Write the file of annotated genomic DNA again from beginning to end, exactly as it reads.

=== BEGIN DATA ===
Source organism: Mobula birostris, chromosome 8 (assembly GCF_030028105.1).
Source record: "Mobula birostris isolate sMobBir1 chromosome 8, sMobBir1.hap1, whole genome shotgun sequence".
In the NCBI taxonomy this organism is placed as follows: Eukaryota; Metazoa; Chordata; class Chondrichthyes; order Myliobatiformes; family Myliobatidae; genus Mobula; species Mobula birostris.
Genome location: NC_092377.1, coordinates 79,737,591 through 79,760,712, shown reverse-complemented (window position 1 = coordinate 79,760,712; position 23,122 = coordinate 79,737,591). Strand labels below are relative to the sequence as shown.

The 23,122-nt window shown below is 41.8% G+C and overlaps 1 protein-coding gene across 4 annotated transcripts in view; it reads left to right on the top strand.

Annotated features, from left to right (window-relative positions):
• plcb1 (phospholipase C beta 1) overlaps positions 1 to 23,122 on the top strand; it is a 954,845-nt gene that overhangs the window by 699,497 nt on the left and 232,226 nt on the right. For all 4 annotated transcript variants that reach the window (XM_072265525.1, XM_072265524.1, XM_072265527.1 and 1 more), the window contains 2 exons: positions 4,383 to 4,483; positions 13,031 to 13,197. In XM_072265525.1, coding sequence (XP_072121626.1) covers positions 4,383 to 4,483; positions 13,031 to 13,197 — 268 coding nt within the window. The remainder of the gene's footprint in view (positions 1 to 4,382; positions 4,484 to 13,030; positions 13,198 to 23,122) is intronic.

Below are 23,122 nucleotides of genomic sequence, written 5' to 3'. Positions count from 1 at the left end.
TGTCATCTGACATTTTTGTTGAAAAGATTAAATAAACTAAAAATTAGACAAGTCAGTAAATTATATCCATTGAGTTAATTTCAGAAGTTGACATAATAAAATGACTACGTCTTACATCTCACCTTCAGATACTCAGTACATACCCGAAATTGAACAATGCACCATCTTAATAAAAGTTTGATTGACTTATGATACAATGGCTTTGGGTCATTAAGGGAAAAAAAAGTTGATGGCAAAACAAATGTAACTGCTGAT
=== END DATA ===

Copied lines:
Source organism: Mobula birostris, chromosome 8 (assembly GCF_030028105.1).
Source record: "Mobula birostris isolate sMobBir1 chromosome 8, sMobBir1.hap1, whole genome shotgun sequence".
In the NCBI taxonomy this organism is placed as follows: Eukaryota; Metazoa; Chordata; class Chondrichthyes; order Myliobatiformes; family Myliobatidae; genus Mobula; species Mobula birostris.
Genome location: NC_092377.1, coordinates 79,737,591 through 79,760,712, shown reverse-complemented (window position 1 = coordinate 79,760,712; position 23,122 = coordinate 79,737,591). Strand labels below are relative to the sequence as shown.

The 23,122-nt window shown below is 41.8% G+C and overlaps 1 protein-coding gene across 4 annotated transcripts in view; it reads left to right on the top strand.

Annotated features, from left to right (window-relative positions):
• plcb1 (phospholipase C beta 1) overlaps positions 1 to 23,122 on the top strand; it is a 954,845-nt gene that overhangs the window by 699,497 nt on the left and 232,226 nt on the right. For all 4 annotated transcript variants that reach the window (XM_072265525.1, XM_072265524.1, XM_072265527.1 and 1 more), the window contains 2 exons: positions 4,383 to 4,483; positions 13,031 to 13,197. In XM_072265525.1, coding sequence (XP_072121626.1) covers positions 4,383 to 4,483; positions 13,031 to 13,197 — 268 coding nt within the window. The remainder of the gene's footprint in view (positions 1 to 4,382; positions 4,484 to 13,030; positions 13,198 to 23,122) is intronic.

Below are 23,122 nucleotides of genomic sequence, written 5' to 3'. Positions count from 1 at the left end.
TGTCATCTGACATTTTTGTTGAAAAGATTAAATAAACTAAAAATTAGACAAGTCAGTAAATTATATCCATTGAGTTAATTTCAGAAGTTGACATAATAAAATGACTACGTCTTACATCTCACCTTCAGATACTCAGTACATACCCGAAATTGAACAATGCACCATCTTAATAAAAGTTTGATTGACTTATGATACAATGGCTTTGGGTCATTAAGGGAAAAAAAAGTTGATGGCAAAACAAATGTAACTGCTGAT